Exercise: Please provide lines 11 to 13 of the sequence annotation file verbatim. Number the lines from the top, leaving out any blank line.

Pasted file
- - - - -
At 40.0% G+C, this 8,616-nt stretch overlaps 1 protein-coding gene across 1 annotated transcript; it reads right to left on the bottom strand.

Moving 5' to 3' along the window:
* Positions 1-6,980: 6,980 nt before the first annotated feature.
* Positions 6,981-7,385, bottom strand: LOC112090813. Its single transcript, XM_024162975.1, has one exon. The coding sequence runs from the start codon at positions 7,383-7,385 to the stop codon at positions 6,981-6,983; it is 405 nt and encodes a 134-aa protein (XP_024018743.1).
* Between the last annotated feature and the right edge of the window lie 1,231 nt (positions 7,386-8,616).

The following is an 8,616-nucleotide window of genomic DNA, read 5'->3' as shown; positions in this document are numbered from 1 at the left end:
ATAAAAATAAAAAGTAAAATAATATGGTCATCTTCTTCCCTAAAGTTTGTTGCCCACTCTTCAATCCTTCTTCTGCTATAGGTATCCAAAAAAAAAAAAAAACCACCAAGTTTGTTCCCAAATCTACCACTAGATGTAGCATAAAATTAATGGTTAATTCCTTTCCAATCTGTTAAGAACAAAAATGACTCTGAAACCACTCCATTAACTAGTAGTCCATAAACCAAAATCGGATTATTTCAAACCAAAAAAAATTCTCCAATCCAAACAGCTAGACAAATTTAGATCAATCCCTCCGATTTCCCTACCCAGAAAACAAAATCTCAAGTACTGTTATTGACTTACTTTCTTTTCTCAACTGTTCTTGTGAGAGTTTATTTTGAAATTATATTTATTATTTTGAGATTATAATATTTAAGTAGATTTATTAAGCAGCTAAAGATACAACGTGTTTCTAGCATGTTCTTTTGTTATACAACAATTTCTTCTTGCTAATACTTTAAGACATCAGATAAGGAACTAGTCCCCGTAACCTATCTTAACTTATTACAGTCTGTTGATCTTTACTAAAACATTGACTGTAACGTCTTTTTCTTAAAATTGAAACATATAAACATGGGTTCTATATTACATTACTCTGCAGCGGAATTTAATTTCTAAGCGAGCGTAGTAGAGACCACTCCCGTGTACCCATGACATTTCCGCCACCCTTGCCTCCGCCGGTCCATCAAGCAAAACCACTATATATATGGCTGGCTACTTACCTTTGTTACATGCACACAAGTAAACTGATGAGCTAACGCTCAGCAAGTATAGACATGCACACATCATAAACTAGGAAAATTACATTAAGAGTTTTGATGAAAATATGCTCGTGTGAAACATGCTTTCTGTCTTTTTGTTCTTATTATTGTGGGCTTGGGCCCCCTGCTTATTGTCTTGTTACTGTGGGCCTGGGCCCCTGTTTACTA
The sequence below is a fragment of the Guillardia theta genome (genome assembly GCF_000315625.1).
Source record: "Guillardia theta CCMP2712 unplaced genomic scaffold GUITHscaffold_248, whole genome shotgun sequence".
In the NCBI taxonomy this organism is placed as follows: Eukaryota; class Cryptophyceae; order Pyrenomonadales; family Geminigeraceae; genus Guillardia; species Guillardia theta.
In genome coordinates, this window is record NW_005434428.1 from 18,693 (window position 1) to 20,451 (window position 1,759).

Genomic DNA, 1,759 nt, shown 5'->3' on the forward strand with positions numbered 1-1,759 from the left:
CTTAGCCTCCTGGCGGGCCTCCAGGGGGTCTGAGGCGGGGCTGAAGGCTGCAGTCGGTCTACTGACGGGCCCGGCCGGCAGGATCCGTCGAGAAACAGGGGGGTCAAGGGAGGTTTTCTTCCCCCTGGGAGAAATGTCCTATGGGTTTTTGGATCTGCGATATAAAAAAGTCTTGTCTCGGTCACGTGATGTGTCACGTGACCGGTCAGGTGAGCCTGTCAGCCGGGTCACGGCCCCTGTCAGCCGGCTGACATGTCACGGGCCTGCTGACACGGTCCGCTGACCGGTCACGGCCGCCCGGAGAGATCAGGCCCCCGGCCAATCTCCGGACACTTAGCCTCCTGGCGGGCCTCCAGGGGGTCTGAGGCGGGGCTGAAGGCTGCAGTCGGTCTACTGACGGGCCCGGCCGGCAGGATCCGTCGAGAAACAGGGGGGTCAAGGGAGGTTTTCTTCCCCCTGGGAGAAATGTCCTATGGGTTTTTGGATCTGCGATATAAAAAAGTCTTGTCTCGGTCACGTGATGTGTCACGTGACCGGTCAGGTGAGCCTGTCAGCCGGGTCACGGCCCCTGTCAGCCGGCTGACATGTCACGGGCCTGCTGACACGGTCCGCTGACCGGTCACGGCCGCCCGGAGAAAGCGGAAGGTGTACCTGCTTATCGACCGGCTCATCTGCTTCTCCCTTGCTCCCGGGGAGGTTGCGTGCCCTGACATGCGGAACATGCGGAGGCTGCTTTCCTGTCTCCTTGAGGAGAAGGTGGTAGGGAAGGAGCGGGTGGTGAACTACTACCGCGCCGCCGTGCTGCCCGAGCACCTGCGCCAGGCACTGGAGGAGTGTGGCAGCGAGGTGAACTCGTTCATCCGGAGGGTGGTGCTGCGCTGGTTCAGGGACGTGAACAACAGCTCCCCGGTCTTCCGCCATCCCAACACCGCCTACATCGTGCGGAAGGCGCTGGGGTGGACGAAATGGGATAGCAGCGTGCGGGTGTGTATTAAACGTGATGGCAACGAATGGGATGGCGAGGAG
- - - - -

In genome coordinates, this window is record NW_005434428.1 from 18,693 (window position 1) to 20,451 (window position 1,759).

Genomic DNA, 1,759 nt, shown 5'->3' on the forward strand with positions numbered 1-1,759 from the left:
CTTAGCCTCCTGGCGGGCCTCCAGGGGGTCTGAGGCGGGGCTGAAGGCTGCAGTCGGTCTACTGACGGGCCCGGCCGGCAGGATCCGTCGAGAAACAGGGGGGTCAAGGGAGGTTTTCTTCCCCCTGGGAGAAATGTCCTATGGGTTTTTGGATCTGCGATATAAAAAAGTCTTGTCTCGGTCACGTGATGTGTCACGTGACCGGTCAGGTGAGCCTGTCAGCCGGGTCACGGCCCCTGTCAGCCGGCTGACATGTCACGGGCCTGCTGACACGGTCCGCTGACCGGTCACGGCCGCCCGGAGAGATCAGGCCCCCGGCCAATCTCCGGACACTTAGCCTCCTGGCGGGCCTCCAGGGGGTCTGAGGCGGGGCTGAAGGCTGCAGTCGGTCTACTGACGGGCCCGGCCGGCAGGATCCGTCGAGAAACAGGGGGGTCAAGGGAGGTTTTCTTCCCCCTGGGAGAAATGTCCTATGGGTTTTTGGATCTGCGATATAAAAAAGTCTTGTCTCGGTCACGTGATGTGTCACGTGACCGGTCAGGTGAGCCTGTCAGCCGGGTCACGGCCCCTGTCAGCCGGCTGACATGTCACGGGCCTGCTGACACGGTCCGCTGACCGGTCACGGCCGCCCGGAGAAAGCGGAAGGTGTACCTGCTTATCGACCGGCTCATCTGCTTCTCCCTTGCTCCCGGGGAGGTTGCGTGCCCTGACATGCGGAACATGCGGAGGCTGCTTTCCTGTCTCCTTGAGGAGAAGGTGGTAGGGAAGGAGCGGGTGGTGAACTACTACCGCGCCGCCGTGCTGCCCGAGCACCTGCGCCAGGCACTGGAGGAGTGTGGCAGCGAGGTGAACTCGTTCATCCGGAGGGTGGTGCTGCGCTGGTTCAGGGACGTGAACAACAGCTCCCCGGTCTTCCGCCATCCCAACACCGCCTACATCGTGCGGAAGGCGCTGGGGTGGACGAAATGGGATAGCAGCGTGCGGGTGTGTATTAAACGTGATGGCAACGAATGGGATGGCGAGGAG